Sri Lankan maritime archaeology was greatly influenced by the explorations done in the Indian Ocean in 1992. Some of the maritime archaeologists from Western Australian Maritime Museum assisted and directed maritime archaeological activities in a beneficial way under the observation of Prof. Senake Bandaranayke. During this era archaeological students of some universities, especially from Kelaniya University, were very enthusiastic about accepting Maritime Archaeology as a subject of study. Con'd ..
Sri Lanka has three sorts of legislation relevant to the protection of the underwater cultural heritage. First there is the heritage-related legislation. The earliest was the Treasure Trove Ordinance 1887 and 1891. Secondly there is the Antiquities Ordinance No. 9 of 1940, as amended from time to time. The Cultural Property Act No. 73 of 1988 regulates the purchase of cultural property and the removal of cultural property from the territory of Sri Lank.Con'd ..
The Underwater Cultural Heritage is an important part of the national heritage of any country. Sri Lanka has a very long coastline for an island that is so small. We also have a long recorded history, during which we came into contact with all other seafaring people who came here, mostly for trade. These people, in their own writings and records, wrote about this country in glowing terms.
As in many other countries underwater archaeology had its humble beginning in Sri Lanka with treasure hunting and artefact recovery from shallow waters. The lack of awareness of the value of shipwrecks to man’s cultural heritage, absence of proper harmonized legislation and weak enforcing authorities have been drawback to the safeguard of this cultural wealth. Also traditional archaeologists, with innumerable sites on land, could hardly pay attention to maritime archaeology.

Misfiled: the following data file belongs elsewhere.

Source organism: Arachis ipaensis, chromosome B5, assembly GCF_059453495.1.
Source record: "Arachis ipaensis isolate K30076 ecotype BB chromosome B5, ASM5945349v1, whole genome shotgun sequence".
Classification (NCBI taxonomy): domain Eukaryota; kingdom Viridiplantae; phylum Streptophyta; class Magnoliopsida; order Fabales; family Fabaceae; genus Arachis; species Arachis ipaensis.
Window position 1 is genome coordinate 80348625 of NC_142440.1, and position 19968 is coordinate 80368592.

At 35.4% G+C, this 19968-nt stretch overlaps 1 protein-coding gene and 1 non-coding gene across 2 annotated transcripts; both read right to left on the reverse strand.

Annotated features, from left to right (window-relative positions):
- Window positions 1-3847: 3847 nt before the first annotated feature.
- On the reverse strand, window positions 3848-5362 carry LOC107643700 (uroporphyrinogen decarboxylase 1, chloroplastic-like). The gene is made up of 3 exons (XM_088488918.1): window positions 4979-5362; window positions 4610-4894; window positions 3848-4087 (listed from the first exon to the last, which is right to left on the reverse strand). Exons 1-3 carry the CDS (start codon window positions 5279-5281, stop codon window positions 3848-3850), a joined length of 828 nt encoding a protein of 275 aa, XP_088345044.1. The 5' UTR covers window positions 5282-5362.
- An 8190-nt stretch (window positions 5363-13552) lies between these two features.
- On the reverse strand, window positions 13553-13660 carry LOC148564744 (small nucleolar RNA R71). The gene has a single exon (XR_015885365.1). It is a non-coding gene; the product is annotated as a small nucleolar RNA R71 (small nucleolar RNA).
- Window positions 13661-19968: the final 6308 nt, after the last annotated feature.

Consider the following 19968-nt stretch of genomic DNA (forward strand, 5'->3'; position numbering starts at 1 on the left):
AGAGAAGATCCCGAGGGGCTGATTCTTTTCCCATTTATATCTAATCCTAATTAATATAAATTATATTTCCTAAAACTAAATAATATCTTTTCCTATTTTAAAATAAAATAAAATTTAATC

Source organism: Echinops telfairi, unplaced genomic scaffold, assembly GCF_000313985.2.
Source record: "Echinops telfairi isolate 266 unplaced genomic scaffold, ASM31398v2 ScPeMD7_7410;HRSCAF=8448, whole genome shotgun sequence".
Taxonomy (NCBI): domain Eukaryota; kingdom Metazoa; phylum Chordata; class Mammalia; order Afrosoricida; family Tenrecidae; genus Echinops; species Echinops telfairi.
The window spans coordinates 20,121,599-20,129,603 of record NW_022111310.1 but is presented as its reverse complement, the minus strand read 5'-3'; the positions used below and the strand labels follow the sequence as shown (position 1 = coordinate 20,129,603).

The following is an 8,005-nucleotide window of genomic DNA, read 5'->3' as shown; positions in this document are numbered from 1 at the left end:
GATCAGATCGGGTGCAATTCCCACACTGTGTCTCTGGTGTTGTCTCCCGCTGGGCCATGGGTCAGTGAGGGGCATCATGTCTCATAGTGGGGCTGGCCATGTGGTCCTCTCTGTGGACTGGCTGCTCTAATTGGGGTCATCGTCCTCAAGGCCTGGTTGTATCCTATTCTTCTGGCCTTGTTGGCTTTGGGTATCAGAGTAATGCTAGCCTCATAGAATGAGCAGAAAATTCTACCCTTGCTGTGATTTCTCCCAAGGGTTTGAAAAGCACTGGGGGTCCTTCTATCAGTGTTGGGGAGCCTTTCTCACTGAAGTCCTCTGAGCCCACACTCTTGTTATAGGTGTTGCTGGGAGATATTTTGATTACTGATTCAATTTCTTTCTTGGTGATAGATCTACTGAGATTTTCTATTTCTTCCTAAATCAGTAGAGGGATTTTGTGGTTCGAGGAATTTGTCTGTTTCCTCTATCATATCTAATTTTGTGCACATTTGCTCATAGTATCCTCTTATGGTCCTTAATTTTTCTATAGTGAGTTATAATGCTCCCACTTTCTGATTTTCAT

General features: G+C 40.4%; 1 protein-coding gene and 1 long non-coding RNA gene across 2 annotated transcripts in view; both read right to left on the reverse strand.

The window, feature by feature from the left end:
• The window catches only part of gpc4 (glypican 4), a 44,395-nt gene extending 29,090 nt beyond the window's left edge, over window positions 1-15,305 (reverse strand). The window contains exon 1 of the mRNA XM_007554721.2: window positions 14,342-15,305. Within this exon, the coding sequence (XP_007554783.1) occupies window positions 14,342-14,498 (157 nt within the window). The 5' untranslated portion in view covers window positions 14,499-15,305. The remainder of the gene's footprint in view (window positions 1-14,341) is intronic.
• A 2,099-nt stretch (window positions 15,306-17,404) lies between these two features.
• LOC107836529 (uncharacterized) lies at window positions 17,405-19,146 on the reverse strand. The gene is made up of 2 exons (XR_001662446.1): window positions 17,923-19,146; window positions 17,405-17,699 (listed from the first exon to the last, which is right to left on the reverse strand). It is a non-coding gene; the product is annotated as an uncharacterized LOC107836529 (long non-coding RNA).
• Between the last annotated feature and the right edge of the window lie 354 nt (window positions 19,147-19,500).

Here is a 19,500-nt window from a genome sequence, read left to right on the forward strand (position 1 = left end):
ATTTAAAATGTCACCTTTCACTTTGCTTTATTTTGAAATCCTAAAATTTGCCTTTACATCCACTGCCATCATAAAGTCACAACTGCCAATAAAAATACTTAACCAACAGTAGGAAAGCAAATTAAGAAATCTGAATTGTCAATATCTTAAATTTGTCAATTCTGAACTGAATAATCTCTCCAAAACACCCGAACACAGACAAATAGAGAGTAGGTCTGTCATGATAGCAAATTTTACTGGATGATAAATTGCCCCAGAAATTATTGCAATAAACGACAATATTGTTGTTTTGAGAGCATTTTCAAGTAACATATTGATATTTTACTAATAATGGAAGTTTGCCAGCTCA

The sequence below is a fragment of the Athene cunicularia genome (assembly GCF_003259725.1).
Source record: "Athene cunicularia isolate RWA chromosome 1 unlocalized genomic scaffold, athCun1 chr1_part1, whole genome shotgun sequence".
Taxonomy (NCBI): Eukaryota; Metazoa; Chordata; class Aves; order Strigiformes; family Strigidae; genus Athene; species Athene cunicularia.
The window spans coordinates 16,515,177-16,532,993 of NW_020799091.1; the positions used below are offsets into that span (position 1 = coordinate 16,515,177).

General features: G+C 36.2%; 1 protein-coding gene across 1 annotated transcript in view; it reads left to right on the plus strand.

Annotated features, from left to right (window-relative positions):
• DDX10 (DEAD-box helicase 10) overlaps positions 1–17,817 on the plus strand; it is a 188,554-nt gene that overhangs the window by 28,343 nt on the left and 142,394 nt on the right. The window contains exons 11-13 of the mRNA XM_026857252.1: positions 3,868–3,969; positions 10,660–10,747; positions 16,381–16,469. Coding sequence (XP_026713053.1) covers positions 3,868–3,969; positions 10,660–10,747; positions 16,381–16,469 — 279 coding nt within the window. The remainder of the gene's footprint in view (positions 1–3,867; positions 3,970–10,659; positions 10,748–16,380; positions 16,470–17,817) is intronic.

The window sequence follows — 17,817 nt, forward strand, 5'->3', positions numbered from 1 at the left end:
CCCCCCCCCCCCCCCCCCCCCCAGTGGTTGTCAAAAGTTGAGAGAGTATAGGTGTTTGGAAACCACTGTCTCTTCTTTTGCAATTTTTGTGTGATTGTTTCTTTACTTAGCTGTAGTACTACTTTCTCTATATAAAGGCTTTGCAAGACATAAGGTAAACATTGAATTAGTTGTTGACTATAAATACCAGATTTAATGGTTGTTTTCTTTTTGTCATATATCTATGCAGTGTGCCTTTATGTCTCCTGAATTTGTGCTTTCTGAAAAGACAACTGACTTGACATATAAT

Therefore, to understand our past, we must look for archaeological evidence of our maritime past. Till 1998, the Archaeological Department did not have powers over the sea. However, it had powers over the lakes, rivers and lagoons, all of which are internal waters. The Amendment to the Antiquities Act, in 1998, gave the Director-General of Archaeology powers to conduct archaeological work in our territorial waters. Even before this, some of us had been trying to train young archaeological graduates and conservators to work in the sea. Even the government made use of these efforts, particularly in surveying areas of the sea where development work was to take place. But the 1998 Amendment changed all that by making maritime archaeology one of the Archaeology Departments activities. Thus, maritime archaeology became part of our national search for material remains of the past.